What would your book’s cover look like? Set aside that you have not written a book, there is a book in everyone. You must choose a cover. What does it look like? I suppose this question is like asking what your face would look like if you could pick it.
The book cover, like the face, serves so many purposes: recognition, attraction, communication, all in an instant. A cover is also part of the binding that holds a book together, to give it form, just like a face. A book’s cover is its identity or soul. We see it at a glance.
Cover images took off in the twentieth century with mass publication. The primary purpose of cover images is to sell books, though readers continue to linger on the cover long after a purchase. To publish again with a different cover is a face-lift at best, but more often feels like a betrayal, a weird clone. Dust jackets are worse, a lesser sibling, serving similar purposes but eerily removable. To remove a cover is to remove a book’s face, to leave it vulnerable to some other title’s face. If you buy a book without a cover it was stolen, stripped for destruction but trafficked back into sale, book slavery.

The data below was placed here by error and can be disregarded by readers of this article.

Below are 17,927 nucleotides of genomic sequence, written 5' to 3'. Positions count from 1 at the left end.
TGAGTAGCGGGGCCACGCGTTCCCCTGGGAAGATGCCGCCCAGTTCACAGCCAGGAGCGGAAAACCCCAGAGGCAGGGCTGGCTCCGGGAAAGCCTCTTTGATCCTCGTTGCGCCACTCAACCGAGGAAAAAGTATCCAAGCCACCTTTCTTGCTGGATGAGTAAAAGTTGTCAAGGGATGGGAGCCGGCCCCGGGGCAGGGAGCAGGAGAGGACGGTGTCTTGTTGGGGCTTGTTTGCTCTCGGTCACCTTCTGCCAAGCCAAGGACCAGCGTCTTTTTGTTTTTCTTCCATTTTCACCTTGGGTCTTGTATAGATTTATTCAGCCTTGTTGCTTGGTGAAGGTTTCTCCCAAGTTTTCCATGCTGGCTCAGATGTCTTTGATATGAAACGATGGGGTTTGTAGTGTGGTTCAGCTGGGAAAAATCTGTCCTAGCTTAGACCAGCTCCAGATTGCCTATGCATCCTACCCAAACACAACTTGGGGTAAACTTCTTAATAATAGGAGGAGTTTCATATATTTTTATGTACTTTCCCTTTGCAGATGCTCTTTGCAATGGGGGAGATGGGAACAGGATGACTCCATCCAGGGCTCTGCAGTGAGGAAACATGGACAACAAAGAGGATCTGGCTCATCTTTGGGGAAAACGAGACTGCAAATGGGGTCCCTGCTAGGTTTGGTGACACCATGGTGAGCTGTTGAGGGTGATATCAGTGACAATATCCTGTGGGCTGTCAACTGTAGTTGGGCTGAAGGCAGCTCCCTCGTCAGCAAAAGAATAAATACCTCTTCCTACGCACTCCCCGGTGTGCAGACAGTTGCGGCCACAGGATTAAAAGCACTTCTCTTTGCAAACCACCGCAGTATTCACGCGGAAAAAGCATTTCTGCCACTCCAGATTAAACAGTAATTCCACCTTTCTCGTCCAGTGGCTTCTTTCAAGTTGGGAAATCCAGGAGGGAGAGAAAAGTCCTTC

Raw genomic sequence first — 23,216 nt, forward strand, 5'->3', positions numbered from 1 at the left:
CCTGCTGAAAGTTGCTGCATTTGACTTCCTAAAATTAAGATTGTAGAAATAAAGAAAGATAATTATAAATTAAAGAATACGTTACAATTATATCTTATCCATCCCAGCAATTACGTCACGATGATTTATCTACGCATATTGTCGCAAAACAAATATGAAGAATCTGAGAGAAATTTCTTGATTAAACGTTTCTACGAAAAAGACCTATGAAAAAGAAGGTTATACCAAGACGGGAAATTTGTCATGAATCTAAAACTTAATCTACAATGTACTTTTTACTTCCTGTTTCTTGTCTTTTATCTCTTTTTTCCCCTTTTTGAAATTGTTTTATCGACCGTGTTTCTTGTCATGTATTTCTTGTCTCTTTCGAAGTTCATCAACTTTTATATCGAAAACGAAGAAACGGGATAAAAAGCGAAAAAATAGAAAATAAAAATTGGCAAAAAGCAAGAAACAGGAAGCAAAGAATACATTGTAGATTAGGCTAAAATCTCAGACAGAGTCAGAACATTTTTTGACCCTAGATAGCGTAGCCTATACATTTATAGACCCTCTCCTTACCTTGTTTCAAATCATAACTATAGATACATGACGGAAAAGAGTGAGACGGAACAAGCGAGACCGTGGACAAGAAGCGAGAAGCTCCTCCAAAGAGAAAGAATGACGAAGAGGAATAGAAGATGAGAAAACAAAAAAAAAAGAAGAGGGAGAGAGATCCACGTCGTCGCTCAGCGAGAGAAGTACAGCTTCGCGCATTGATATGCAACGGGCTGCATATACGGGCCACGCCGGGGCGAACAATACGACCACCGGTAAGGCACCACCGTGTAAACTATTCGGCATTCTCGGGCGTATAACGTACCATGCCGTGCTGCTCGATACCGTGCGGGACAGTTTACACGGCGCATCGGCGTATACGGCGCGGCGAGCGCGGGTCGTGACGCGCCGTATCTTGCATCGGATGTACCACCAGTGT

Then came digital books. At first digital cover images served to sell print books at online bookstores. The cover blurred into images of content in lieu of physical browsing. With e-books the physicality disappeared altogether. Slap on a template cover from an online artist. If sales are bad this month replace it with another cover. A book can have a dozen covers, distributed to differences market niches. As many covers as we have profile pics on Facebook and online I suppose.